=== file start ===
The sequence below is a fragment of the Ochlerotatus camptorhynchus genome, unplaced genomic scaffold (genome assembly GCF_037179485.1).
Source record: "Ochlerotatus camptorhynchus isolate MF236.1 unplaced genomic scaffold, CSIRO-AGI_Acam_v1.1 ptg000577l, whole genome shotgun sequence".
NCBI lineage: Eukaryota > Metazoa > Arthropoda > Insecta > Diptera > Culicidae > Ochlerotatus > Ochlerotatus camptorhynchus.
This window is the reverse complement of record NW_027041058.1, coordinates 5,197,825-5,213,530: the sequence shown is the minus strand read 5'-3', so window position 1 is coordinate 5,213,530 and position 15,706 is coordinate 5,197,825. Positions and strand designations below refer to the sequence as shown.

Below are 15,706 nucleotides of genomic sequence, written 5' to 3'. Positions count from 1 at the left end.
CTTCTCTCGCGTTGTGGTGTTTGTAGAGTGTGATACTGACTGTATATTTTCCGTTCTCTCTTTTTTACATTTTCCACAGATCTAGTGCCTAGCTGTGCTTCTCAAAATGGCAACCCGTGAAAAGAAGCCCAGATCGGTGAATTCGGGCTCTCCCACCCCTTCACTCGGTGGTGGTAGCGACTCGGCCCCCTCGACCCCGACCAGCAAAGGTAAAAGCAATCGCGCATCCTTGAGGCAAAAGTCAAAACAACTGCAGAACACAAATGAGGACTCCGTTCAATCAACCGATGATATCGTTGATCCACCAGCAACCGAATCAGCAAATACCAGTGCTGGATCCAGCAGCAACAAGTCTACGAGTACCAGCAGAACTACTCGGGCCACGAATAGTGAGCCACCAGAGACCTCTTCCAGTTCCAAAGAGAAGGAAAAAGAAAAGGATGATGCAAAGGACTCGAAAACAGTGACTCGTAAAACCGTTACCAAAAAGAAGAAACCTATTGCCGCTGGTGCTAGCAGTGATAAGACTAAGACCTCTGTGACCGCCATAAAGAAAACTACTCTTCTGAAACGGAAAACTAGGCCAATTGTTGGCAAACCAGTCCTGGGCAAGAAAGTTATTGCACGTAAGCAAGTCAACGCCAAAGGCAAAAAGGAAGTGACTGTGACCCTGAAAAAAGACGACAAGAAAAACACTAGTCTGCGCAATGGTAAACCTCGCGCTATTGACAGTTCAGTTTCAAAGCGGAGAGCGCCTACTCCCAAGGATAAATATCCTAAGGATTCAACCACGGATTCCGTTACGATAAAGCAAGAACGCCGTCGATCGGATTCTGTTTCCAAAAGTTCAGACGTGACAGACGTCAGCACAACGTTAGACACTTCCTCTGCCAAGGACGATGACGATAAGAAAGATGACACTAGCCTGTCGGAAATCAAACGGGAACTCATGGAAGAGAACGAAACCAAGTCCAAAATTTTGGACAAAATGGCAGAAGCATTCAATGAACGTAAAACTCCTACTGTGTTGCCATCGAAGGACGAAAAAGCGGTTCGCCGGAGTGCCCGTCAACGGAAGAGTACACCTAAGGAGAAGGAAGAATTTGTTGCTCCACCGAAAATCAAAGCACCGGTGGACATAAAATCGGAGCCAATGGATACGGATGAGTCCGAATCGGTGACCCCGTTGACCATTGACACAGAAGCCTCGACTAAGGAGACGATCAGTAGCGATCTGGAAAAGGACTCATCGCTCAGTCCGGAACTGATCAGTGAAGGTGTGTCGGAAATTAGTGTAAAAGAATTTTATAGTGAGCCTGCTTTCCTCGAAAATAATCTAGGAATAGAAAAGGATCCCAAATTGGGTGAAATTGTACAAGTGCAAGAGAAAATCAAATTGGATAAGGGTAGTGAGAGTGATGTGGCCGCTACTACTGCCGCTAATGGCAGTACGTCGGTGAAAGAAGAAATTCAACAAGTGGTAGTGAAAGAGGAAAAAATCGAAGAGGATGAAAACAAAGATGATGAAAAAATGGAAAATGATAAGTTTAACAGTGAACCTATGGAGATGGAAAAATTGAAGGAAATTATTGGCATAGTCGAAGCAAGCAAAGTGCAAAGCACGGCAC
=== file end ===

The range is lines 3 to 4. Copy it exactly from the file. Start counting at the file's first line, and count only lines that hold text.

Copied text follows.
NCBI lineage: Eukaryota > Metazoa > Arthropoda > Insecta > Diptera > Culicidae > Ochlerotatus > Ochlerotatus camptorhynchus.
This window is the reverse complement of record NW_027041058.1, coordinates 5,197,825-5,213,530: the sequence shown is the minus strand read 5'-3', so window position 1 is coordinate 5,213,530 and position 15,706 is coordinate 5,197,825. Positions and strand designations below refer to the sequence as shown.